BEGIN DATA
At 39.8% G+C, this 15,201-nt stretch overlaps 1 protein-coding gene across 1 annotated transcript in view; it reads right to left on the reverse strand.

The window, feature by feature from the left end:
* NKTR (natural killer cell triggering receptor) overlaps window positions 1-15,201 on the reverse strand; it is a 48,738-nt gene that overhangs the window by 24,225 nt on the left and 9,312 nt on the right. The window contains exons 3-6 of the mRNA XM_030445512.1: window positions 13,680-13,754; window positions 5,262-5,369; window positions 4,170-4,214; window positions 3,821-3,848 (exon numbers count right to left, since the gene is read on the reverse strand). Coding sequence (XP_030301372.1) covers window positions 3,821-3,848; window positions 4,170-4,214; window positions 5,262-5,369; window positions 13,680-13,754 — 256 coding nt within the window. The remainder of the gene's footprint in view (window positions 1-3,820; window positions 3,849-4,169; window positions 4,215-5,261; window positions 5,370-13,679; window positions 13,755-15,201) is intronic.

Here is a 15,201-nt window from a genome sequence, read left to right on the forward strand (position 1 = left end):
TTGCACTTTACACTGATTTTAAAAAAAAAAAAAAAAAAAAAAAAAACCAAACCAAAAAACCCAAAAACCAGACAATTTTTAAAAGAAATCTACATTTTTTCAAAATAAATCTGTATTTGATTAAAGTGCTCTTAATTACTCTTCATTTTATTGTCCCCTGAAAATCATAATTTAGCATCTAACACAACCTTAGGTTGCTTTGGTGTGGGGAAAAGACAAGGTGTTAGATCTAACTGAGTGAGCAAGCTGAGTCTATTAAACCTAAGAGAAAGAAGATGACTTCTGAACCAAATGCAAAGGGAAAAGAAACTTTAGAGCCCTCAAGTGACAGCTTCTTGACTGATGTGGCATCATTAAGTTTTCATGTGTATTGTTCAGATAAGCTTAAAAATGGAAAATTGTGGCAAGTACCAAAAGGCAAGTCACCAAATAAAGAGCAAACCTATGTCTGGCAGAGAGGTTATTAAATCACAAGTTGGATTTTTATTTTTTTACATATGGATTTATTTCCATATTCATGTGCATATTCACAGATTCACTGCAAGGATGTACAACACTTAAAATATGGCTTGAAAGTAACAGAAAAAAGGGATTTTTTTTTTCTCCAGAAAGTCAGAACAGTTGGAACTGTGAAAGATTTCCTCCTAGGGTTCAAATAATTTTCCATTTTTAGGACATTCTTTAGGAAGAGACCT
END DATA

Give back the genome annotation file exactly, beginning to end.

At 39.8% G+C, this 15,201-nt stretch overlaps 1 protein-coding gene across 1 annotated transcript in view; it reads right to left on the reverse strand.

The window, feature by feature from the left end:
* NKTR (natural killer cell triggering receptor) overlaps window positions 1-15,201 on the reverse strand; it is a 48,738-nt gene that overhangs the window by 24,225 nt on the left and 9,312 nt on the right. The window contains exons 3-6 of the mRNA XM_030445512.1: window positions 13,680-13,754; window positions 5,262-5,369; window positions 4,170-4,214; window positions 3,821-3,848 (exon numbers count right to left, since the gene is read on the reverse strand). Coding sequence (XP_030301372.1) covers window positions 3,821-3,848; window positions 4,170-4,214; window positions 5,262-5,369; window positions 13,680-13,754 — 256 coding nt within the window. The remainder of the gene's footprint in view (window positions 1-3,820; window positions 3,849-4,169; window positions 4,215-5,261; window positions 5,370-13,679; window positions 13,755-15,201) is intronic.

Here is a 15,201-nt window from a genome sequence, read left to right on the forward strand (position 1 = left end):
TTGCACTTTACACTGATTTTAAAAAAAAAAAAAAAAAAAAAAAAAACCAAACCAAAAAACCCAAAAACCAGACAATTTTTAAAAGAAATCTACATTTTTTCAAAATAAATCTGTATTTGATTAAAGTGCTCTTAATTACTCTTCATTTTATTGTCCCCTGAAAATCATAATTTAGCATCTAACACAACCTTAGGTTGCTTTGGTGTGGGGAAAAGACAAGGTGTTAGATCTAACTGAGTGAGCAAGCTGAGTCTATTAAACCTAAGAGAAAGAAGATGACTTCTGAACCAAATGCAAAGGGAAAAGAAACTTTAGAGCCCTCAAGTGACAGCTTCTTGACTGATGTGGCATCATTAAGTTTTCATGTGTATTGTTCAGATAAGCTTAAAAATGGAAAATTGTGGCAAGTACCAAAAGGCAAGTCACCAAATAAAGAGCAAACCTATGTCTGGCAGAGAGGTTATTAAATCACAAGTTGGATTTTTATTTTTTTACATATGGATTTATTTCCATATTCATGTGCATATTCACAGATTCACTGCAAGGATGTACAACACTTAAAATATGGCTTGAAAGTAACAGAAAAAAGGGATTTTTTTTTTCTCCAGAAAGTCAGAACAGTTGGAACTGTGAAAGATTTCCTCCTAGGGTTCAAATAATTTTCCATTTTTAGGACATTCTTTAGGAAGAGACCT